Microsoft.NET

……………………………………………….Expertise in .NET Technologies

Working with Transactions in ADO.NET

Posted by Ravi Varma Thumati on September 22, 2009

A transaction is a group of operations combined into a logical unit of work that is either guaranteed to be executed as a whole or rolled back. Transactions help the database in satisfying all the ACID (Atomic, Consistent, Isolated, and Durable). Transaction processing is an indispensable part of ADO.NET. It guarantees that a block of statements will either be executed in its entirety or rolled back, ( i.e., none of the statements will be executed). Transaction processing has improved a lot in ADO.NET 2.0. This article discusses how we can work with transactions in both ADO.NET 1.1 and 2.0 versions.

Implementing Transactions in ADO.NET

Note that in ADO.NET, the transactions are started by calling the BeginTransaction method of the connection class. This method returns an object of type SqlTransaction. Other ADO.NET connection classes like OleDbConnection, OracleConnection also have similar methods.

Once you are done executing the necessary statements within the transaction unit/block, make a call to the Commit method of the given SqlTransaction object, or you can roll back the transaction using the Rollback method, depending on your requirements (if any error occurs when the transaction unit/block was executed).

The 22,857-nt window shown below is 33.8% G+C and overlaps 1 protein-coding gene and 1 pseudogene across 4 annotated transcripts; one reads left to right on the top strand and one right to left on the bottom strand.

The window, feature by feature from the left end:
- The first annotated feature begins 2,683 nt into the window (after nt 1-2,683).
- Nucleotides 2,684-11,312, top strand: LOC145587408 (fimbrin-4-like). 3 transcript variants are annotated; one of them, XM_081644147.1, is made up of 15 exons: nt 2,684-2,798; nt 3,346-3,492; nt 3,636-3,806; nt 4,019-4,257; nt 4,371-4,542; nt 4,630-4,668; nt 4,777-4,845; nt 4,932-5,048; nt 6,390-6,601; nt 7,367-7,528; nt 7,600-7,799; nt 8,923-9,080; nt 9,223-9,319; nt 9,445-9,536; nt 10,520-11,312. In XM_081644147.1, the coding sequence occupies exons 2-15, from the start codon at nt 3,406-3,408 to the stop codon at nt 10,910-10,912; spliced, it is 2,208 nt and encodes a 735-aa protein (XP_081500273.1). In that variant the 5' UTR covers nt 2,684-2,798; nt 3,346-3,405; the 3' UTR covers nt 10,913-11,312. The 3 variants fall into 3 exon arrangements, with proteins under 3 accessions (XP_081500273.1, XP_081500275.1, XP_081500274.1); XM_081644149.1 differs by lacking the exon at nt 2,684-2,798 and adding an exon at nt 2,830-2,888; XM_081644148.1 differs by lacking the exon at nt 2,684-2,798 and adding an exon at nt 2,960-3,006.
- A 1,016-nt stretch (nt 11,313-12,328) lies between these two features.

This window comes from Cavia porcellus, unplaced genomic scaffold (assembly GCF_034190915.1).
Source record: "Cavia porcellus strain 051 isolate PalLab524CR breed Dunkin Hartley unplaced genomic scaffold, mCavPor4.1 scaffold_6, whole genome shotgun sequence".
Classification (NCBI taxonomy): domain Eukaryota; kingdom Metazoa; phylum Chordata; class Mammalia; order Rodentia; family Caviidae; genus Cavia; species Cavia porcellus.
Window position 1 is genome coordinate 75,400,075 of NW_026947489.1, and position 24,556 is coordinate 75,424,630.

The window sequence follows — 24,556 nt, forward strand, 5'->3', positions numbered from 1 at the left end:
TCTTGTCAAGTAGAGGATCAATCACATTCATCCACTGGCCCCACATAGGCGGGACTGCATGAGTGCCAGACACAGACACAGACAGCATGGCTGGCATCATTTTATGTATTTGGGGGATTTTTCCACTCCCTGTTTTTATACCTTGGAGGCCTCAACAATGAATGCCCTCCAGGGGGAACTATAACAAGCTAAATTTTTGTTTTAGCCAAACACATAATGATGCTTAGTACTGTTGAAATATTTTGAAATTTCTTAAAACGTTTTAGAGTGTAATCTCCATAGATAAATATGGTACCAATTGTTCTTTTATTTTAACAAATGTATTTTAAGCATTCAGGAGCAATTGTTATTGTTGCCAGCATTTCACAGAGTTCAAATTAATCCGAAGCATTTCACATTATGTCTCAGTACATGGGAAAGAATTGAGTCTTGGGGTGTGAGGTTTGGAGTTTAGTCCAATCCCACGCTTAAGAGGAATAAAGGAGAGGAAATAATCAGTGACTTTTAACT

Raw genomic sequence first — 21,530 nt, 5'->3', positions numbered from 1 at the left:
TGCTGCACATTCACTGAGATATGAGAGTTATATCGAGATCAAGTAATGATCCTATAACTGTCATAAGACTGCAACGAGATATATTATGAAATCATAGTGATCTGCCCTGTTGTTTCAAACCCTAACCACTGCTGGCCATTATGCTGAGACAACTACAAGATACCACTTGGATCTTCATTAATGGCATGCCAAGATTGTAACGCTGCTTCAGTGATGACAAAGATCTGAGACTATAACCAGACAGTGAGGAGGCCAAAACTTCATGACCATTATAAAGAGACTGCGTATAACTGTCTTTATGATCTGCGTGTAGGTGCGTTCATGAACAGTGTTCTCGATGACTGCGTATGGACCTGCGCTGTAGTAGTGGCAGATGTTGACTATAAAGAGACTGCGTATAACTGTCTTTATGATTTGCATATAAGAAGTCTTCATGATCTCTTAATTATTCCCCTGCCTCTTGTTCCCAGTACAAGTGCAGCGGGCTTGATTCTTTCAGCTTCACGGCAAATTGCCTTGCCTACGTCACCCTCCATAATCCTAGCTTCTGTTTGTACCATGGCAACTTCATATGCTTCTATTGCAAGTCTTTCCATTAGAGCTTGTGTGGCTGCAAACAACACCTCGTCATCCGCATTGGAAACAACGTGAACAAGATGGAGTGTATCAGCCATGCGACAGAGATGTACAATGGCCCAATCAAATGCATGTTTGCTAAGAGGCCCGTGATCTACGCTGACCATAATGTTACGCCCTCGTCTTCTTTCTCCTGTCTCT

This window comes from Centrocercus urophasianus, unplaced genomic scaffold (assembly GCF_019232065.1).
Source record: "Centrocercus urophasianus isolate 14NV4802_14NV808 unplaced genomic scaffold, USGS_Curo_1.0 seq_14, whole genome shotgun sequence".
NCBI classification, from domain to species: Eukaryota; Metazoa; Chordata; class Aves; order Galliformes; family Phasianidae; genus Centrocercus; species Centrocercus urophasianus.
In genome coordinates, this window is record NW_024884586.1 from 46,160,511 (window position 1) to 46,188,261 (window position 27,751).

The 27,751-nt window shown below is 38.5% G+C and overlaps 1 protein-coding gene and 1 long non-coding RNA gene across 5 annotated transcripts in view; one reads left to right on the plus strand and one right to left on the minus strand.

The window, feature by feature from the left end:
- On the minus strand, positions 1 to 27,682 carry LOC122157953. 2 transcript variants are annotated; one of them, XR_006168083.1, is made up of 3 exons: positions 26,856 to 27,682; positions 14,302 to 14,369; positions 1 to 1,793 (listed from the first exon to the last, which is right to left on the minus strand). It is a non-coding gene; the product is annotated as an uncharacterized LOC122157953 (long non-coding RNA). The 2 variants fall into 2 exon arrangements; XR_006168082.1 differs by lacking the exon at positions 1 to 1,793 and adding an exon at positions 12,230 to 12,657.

To work with transactions in ADO.NET, you require an open connection instance and a transaction instance. Then you need to invoke the necessary methods as stated later in this article.  Transactions are supported in ADO.NET by the SqlTransaction class that belongs to the System.Data.SqlClient namespace.

The two main properties of this class are as follows:

  • Connection:  This indicates the SqlConnection instance that the transaction instance is associated with
  • IsolationLevel: This specifies the IsolationLevel of the transaction

The following are the methods of this class:

  • Commit()   This method is called to commit the transaction
  • Rollback()  This method can be invoked to roll back a transaction. Note that a transaction can only be rolled back after it has been committed.
  • Save()       This method creates a save point in the transaction. This save point can be used to rollback a portion of the transaction at a later point in time.